The primary strategy of Dom Cobb comprised of his ability to project himself into the subconscious minds of other people to steal ideas and information, which even the most virtuoso of hackers could not pillage with all the technology and skills lying at their disposal. So, Cobb is projected in the movie as the ultimate tool specializing in corporate espionage. However, as is common with most of the capable men, Cobb has many accounted issues imbuing his past, to redeem which he is made to embark on a mission that is to become his way to redemption. However, this mission tends to be different in the sense that this Time Cobb is required to plant an idea into rather than gleaning some information from the mind of his target. Cobb and his ensemble team of espionage specialists would have certainly entered into a new dimension of psychic espionage had they succeeded. However, this time their mission is made complex and complicated by a capable adversary who not only knows what they are up to, but also possesses the power to stop them. To put it simply, in Inception, Christopher Nolan has managed to come out with a fantasy scenario, unraveling in the realm of the mind that is not only awesomely fantastic, original and innovative, but also requires multiple viewing to grasp its full potential and scope. It is a movie that exploits the existing technical expertise in the realm of cinematography to come out as being something interestingly stunning and audaciously bold.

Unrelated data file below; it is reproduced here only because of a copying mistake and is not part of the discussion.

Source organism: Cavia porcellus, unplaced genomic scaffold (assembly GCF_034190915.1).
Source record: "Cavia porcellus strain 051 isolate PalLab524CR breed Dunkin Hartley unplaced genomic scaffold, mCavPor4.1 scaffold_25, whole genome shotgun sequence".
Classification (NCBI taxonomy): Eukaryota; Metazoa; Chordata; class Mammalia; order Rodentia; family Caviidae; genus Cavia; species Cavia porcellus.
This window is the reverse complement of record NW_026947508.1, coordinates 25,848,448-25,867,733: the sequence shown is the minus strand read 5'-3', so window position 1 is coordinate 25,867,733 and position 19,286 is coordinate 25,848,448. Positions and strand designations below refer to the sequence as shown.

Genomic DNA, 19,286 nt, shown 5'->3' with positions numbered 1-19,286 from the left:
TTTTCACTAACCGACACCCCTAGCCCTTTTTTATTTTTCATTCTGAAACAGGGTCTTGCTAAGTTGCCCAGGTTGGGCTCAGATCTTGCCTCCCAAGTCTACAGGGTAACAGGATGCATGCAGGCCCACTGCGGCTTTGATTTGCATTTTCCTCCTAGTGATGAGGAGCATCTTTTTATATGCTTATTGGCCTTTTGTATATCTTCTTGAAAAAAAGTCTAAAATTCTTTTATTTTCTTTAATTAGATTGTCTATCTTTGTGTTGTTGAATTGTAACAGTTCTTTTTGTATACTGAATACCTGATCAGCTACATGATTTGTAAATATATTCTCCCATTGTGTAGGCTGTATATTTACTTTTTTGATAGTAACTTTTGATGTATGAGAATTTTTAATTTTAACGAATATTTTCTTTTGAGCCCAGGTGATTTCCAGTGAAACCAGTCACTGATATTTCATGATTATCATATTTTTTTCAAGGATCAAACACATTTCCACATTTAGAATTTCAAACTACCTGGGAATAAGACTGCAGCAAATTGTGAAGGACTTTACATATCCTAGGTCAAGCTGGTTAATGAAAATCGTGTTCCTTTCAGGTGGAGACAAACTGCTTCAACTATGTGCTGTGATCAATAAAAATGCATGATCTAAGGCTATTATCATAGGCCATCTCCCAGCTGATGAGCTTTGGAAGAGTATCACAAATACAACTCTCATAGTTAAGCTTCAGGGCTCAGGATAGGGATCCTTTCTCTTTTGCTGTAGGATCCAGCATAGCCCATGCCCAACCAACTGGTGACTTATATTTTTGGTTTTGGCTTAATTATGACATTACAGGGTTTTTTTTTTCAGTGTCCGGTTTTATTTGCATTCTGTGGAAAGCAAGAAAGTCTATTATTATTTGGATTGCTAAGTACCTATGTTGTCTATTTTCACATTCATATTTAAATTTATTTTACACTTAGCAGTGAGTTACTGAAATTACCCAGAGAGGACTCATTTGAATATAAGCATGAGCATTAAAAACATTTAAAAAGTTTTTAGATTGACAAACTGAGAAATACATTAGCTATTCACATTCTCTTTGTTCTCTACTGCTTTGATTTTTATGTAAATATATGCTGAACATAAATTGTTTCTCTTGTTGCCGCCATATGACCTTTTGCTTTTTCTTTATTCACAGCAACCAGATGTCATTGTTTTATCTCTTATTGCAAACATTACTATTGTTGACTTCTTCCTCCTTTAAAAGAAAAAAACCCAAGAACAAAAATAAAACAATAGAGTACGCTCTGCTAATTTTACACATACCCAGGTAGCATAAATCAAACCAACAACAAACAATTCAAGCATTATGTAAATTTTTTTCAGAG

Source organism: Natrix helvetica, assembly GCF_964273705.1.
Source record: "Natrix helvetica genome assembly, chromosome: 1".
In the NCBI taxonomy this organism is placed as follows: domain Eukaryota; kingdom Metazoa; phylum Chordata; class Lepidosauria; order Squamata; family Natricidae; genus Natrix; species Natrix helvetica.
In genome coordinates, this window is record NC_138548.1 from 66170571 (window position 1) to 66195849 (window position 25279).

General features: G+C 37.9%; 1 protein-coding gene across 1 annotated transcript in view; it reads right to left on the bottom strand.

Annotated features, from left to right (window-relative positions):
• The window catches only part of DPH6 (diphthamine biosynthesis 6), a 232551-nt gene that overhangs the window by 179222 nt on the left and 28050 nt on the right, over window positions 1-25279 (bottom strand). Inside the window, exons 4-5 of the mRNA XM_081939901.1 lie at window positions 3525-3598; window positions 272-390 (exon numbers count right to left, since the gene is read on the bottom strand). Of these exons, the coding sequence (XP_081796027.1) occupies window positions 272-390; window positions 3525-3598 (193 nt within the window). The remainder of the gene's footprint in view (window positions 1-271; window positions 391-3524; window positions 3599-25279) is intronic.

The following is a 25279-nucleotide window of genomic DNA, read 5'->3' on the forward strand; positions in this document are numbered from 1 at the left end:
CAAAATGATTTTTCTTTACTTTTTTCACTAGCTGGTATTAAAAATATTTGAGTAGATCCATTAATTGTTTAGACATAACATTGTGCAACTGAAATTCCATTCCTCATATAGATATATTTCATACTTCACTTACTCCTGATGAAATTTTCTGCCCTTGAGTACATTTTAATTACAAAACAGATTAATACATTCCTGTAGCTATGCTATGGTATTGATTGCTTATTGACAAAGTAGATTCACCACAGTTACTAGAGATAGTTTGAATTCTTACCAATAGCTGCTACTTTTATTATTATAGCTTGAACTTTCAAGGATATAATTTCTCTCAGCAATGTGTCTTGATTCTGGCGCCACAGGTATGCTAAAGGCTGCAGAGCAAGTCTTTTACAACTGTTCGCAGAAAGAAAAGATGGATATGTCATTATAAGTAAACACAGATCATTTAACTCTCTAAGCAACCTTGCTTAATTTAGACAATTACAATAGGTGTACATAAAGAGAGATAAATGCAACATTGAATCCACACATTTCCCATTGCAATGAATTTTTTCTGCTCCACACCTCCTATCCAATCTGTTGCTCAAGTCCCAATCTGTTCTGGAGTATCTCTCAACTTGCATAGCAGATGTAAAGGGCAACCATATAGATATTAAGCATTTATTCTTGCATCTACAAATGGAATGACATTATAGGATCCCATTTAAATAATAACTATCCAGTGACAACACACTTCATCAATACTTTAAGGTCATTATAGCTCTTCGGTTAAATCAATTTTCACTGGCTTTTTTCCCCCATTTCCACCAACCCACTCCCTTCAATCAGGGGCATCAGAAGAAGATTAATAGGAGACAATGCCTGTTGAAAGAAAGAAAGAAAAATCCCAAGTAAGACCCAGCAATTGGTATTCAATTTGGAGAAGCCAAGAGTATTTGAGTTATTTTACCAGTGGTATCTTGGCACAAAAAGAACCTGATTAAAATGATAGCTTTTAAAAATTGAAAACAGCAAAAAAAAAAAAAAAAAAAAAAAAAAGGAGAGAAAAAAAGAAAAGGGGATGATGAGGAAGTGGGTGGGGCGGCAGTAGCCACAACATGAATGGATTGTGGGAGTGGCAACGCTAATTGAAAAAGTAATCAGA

There is no denying the fact that Nolan’s primary theme in Inception is the dream world. The mastery of Nolan lies in his ability to use the cinematic devices to bring to the life the hitherto unexplored dynamics of the dream world. Not only Nolan manages to create a complicated maze meandering into the dreams of the characters in the movie, but also succeeds in soliciting the trust and confidence of his viewers in his